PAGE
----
If you want to see some truly impressive costumes, go to BlizzCon. Blizzard Entertainment’s convention promotes their major franchises, and cosplayers bring their A-games. Many of the outfits in World of Warcraft, StarCraft, and Diablo are elaborate – such as this Blood Elf Priest. Cosplayer OrangeMoose built the ensemble, and it’s show-stopping. She wrote a helpful tutorial on making the leather armor, and this step details cutting the pattern pieces:
I used the scratch awl to trace around my foam shapes on the leather. I cut them out and used the edge beveler to clean up the edges (front and back). After that I used a wool dauber and daubed a liberal amount of the gum tragacanth on all edges. I then used the edge slicker to rub/buff the edges of the leather. What this does is seal the edges to keep them from fraying and it also gives the leather a nice shiny rounded edge.
Though cosplayers usually base their designs on their favorite characters from pop culture or history, they also come up with original looks. Chrix Design designed this scary Death Elf Warrior, and she made the costume, staff, and applied her makeup. Since she pulled the ensemble together with parts she’d already used for other cosplays, it’s a great example of working with what you have to make something shiny and new and how you can pair everyday clothing with handmade items to make an impression.
The pauldrons were made from cardboard, and it seems like a straightforward process:
Start by cutting out the shapes you need in cardcoard.
For the top layer and the ring around my arm I wanted more details. I glued on strips of foam mat in the pattern I wanted.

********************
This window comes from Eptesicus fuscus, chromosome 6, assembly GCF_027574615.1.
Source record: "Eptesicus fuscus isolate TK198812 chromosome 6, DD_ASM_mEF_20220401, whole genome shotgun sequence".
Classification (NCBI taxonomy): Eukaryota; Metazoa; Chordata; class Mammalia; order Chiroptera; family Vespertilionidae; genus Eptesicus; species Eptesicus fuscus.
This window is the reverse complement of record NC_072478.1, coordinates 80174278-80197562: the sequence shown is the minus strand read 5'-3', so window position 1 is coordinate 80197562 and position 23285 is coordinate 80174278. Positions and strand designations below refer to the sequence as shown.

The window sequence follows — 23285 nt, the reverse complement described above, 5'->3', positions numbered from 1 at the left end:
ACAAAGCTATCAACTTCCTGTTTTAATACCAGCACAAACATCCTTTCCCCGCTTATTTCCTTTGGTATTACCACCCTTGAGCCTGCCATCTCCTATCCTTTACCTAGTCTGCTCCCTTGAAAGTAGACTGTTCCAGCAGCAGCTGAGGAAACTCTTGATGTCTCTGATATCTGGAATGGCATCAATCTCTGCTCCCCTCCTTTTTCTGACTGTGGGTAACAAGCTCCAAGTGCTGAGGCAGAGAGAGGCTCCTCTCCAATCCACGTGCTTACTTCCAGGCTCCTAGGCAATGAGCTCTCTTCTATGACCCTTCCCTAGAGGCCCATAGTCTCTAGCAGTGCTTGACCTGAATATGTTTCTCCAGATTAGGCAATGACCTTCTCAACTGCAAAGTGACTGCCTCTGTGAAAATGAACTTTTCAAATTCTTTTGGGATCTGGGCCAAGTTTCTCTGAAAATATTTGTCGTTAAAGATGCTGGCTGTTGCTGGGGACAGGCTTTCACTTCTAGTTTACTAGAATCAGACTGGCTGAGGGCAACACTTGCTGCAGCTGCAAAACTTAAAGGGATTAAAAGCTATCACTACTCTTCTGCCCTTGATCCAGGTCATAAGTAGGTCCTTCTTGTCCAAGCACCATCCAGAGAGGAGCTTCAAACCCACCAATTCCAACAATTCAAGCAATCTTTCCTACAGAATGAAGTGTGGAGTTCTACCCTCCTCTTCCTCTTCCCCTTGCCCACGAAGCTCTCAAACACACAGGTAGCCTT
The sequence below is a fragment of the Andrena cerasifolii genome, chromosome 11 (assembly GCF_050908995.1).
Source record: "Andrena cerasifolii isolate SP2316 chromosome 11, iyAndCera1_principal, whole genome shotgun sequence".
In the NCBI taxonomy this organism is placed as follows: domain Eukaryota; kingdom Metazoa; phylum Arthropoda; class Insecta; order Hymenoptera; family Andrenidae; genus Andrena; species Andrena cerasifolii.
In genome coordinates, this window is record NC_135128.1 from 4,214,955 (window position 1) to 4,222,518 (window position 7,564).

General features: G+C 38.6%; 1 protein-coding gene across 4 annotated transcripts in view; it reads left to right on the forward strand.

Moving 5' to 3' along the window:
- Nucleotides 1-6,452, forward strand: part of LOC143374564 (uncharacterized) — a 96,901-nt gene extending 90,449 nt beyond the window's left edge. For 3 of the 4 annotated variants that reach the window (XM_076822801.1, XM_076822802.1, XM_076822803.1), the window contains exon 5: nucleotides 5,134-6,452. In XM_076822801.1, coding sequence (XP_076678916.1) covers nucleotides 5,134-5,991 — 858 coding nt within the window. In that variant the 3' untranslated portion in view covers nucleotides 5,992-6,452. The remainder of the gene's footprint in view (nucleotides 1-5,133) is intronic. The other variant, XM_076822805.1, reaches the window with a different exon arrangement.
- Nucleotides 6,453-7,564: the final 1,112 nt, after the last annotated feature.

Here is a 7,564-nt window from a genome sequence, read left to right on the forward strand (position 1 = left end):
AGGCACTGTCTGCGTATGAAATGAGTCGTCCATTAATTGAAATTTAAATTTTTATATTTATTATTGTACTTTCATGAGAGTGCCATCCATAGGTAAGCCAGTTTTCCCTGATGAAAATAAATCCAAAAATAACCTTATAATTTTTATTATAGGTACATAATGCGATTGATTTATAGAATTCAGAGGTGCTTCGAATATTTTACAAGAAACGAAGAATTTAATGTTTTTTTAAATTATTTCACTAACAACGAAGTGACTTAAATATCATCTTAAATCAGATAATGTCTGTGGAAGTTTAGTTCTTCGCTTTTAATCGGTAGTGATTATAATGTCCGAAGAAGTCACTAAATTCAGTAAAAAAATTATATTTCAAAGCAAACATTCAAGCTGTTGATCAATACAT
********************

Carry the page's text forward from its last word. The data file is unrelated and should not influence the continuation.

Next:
And then I covered all the cardboard pieces with faux leather. For the pieces with foam strips I was careful to glue down the fabric as close to the details as possible and making sure it stayed glued on.
For the edges I glued on a ribbon. Note: before you do this you should glue on another fabric on the backside of every piece, since you will see the underside from some angles and it is easier to glue that on before you attach the ribbons.
Then do a test assembly. All the pieces are held together with studs, also known as brads.
The family that cosplays together stays together. It’s a good a theory as any. Sarah and her family came up with a Super Mario Bros. ensemble that included Luigi, Princess Peach, Mario, Bowswer, and a teeny tiny mushroom. They sewed or pieced together each costume by hand, and I love the idea of building and creating as a family project. Bowser proved to be the most difficult (that’s appropriate), and here are a few of the details on the process: